Email error 554 5.4.0 – What is it, and what are its causes
554 5.4.0‘ is a email bounce error that is usually seen after a server migration or a mail server reconfiguration.
A typical email bounce looks like this:
host xxx.xxx.xxx.xxx[yyy.yyy.yyy.yyy] said: 554 5.4.0 id=03742-03-6 - Rejected by next-hop MTA on relaying, from MTA(smtp:[zzz.zzz.zzz.zzzz]:31142): 554 5.4.0 Error: too many hops (in reply to end of DATA command)
What is mail error 554 5.4.0?
In a normal mail delivery, mail goes from sender, to the sending MX, to the recipient’s MX and then to the receiver. That is 2 “hops”.
That said, there can be additional servers in between for anti-spam, corporate gateway, load balancers, etc.
It means there could be more hops (up to 10 or 15) based on how the sender and receiver SMTP servers are configured.
However, server misconfigurations are known to cause mails to be stuck in a loop – that is mail keep going in circles between servers, and never get delivered to the recipient.
To prevent such “loops” most mail servers discard (aka bounce) a mail if there are 20 or more “hops”.
554 5.4.0 is used to denote such a situation.
What causes error 554 5.4.0?
A normal healthy mail system should be able to deliver a mail within 20 hops.
However, that limit can get exhausted when:
- Mail gets stuck in a sending loop – We’ve seen improperly configured sender MX or mail gateways forwarding mails back to the sender, causing a mail loop.
- Too many headers are added by intermediate servers – Anti-spam servers or gateway clusters can inject too many headers that’ll be interpreted as a mail loop.
Let’s take a look at these points in more detail.
1. Mail loop within Sender’s MX or Gateway
All mail systems depend on destination “pointers” that show where the destination mailbox is.
These pointers include DNS records, mail user databases, host entries, and more.
In a perfectly working system, these pointers route mail perfectly to the destination server.
But all that can break during a mail system overhaul, and direct the mail elsewhere or inwards to the sending server itself.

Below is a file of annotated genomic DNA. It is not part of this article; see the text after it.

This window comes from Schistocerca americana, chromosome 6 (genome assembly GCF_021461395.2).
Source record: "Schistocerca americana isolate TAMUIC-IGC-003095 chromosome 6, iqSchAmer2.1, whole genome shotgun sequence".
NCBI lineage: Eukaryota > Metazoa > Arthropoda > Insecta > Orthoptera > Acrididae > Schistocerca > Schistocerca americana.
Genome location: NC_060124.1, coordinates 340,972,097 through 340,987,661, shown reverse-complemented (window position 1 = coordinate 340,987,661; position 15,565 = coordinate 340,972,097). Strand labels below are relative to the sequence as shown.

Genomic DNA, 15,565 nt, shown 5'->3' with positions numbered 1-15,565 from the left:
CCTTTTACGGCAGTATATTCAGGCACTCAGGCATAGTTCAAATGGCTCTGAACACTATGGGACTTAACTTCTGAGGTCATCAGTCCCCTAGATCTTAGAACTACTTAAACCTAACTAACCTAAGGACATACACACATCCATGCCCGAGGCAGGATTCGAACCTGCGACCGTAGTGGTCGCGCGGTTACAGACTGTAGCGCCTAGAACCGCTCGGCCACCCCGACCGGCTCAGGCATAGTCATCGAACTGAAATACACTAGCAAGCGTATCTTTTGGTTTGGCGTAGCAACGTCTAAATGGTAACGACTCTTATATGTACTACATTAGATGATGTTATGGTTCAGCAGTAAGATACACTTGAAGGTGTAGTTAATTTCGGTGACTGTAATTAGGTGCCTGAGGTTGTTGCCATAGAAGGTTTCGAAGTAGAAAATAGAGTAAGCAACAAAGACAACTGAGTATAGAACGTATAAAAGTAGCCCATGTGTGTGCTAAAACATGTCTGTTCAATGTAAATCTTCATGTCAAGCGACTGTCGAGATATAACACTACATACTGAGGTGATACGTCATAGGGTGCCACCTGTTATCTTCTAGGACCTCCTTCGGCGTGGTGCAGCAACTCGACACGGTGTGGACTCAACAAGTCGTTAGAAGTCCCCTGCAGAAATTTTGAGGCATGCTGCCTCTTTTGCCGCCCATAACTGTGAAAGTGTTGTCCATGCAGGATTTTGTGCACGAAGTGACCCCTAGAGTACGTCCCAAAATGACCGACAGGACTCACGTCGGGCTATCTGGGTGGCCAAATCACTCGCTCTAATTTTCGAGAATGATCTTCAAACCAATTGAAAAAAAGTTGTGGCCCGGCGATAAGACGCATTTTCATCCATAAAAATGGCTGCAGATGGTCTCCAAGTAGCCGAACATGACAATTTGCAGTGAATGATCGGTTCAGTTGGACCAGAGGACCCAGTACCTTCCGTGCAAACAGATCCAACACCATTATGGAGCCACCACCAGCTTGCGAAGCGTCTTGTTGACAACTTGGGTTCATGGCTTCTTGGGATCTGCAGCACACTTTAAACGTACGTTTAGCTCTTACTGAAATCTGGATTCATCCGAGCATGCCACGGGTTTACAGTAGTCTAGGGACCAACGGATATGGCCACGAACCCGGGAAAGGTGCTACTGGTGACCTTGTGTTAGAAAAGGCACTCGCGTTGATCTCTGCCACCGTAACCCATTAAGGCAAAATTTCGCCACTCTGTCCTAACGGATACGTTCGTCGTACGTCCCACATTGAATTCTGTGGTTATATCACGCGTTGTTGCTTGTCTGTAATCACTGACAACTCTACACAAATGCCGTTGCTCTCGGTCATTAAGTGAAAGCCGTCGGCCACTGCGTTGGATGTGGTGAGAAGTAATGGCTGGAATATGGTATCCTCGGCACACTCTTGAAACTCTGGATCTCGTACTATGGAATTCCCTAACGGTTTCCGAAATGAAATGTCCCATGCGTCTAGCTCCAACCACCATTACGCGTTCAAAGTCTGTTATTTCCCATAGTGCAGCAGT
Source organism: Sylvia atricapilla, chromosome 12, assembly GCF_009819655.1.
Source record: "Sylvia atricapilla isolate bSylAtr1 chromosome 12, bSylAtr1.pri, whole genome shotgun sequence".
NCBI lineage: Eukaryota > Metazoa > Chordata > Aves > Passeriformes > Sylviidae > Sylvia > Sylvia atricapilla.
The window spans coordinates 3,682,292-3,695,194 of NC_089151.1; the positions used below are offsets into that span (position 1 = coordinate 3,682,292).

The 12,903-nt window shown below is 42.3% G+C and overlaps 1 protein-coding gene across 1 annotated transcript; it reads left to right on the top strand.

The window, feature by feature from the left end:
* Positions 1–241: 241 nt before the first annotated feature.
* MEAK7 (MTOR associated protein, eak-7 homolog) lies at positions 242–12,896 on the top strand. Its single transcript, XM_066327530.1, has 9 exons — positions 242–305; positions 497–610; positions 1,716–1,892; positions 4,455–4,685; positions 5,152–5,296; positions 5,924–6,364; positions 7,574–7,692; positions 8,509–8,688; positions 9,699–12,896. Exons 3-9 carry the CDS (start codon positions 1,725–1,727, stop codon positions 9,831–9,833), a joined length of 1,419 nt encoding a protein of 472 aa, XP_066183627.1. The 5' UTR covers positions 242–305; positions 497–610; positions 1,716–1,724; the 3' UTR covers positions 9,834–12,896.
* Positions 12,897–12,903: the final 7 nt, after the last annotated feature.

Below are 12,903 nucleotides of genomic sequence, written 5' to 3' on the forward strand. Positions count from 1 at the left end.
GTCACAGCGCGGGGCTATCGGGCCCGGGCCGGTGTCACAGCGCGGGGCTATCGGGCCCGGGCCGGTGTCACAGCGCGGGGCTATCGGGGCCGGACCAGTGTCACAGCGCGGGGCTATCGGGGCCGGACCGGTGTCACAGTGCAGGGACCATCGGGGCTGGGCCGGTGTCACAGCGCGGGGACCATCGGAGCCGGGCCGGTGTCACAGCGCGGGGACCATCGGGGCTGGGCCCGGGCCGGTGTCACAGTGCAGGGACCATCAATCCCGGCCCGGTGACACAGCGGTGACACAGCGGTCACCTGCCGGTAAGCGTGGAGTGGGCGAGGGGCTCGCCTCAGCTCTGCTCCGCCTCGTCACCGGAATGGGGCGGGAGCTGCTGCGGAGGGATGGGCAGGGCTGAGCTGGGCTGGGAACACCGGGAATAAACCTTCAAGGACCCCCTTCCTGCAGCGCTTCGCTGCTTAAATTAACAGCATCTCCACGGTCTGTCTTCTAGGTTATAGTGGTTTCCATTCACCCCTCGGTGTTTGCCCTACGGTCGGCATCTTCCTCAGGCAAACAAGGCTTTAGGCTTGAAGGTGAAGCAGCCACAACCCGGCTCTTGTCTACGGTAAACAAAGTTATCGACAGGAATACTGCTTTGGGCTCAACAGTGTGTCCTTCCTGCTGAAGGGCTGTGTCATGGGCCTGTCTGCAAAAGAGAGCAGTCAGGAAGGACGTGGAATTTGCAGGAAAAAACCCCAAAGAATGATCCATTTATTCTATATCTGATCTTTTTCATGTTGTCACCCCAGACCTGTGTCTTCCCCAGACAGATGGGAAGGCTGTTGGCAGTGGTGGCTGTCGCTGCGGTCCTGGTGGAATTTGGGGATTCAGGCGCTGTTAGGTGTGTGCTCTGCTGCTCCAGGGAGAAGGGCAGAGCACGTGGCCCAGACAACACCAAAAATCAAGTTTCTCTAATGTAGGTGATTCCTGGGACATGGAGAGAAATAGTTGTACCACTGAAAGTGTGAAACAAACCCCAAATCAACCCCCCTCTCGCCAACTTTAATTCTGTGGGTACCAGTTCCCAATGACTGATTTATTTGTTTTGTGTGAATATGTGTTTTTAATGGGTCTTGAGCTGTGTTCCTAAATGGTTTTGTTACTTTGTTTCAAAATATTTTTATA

We’ve seen such situations during:
– DNS & Mail routing errors after hosting account transfers
When a website is transferred to a new server, its MX DNS records and SMTP routing data need to be changed. We’ve seen cases where these changes do not happen – either due to software errors, or due to customized settings that broke during migration. It leads to mail to be bounced between the old and new servers.
– Mail config errors after server migrations
During server upgrades or infrastructure migrations, mail servers may need to be reconfigured with new IPs and routing tables. We’ve seen issues where routing tables were misconfigured which caused mails to keep connecting back to the sender server, thereby creating a loop.
– Gateway or anti-spam server installation/upgrades
Some companies put a separate anti-spam server or a mail gateway to improve mail filtering. But if the DNS settings and outgoing mail routes are not configured correctly, mails will bounce between the sender’s MX and the gateway.
To resolve these issues, we enable debugging, and trace the error to the exact setting that’s causing the failure.
If you suspect your mail server config is at fault and need help troubleshooting this error, click here to talk to our server experts. We are online 24/7 and can help you within minutes.
2. Too many headers added by intermediate servers
A “Received:” header gets added to a message whenever it passes through a mail server, mail gateway or an anti-malware program.
To prevent mail loops (that is mail never getting delivered), mail servers bounce a mail if the number of “Received:” headers cross 20.
An example of such an error is:
Too many "Received" headers - suspected mail loop
In almost all cases, this error could point to an actual mail loop as we’ve discussed in the previous point.
But there are systems where a mail is processed by many different programs and can inject more than 20 headers.
For eg. the mail will first go to the sender’s MX, then a spam filter, an anti-virus, a DNSBL check tool, a routing server and a mail gateway. All this can add up to 10 “Received:” headers. If the receiving mail server is also similarly configured, the mail could be categorized as a loop.
In such cases, we configure the security tools to print less headers and by combining all functions (antispam, antivirus, external DB check, etc.) into a single tool.
554 5.4.0 can be caused due to improper mail server configuration or anti-spam tool configuration. Here we’ve discussed the two main causes for this error, and how we fix them. If you are having a hard time figuring out the exact cause for this failure then click here to talk to our server experts and get a quick fix for your issue.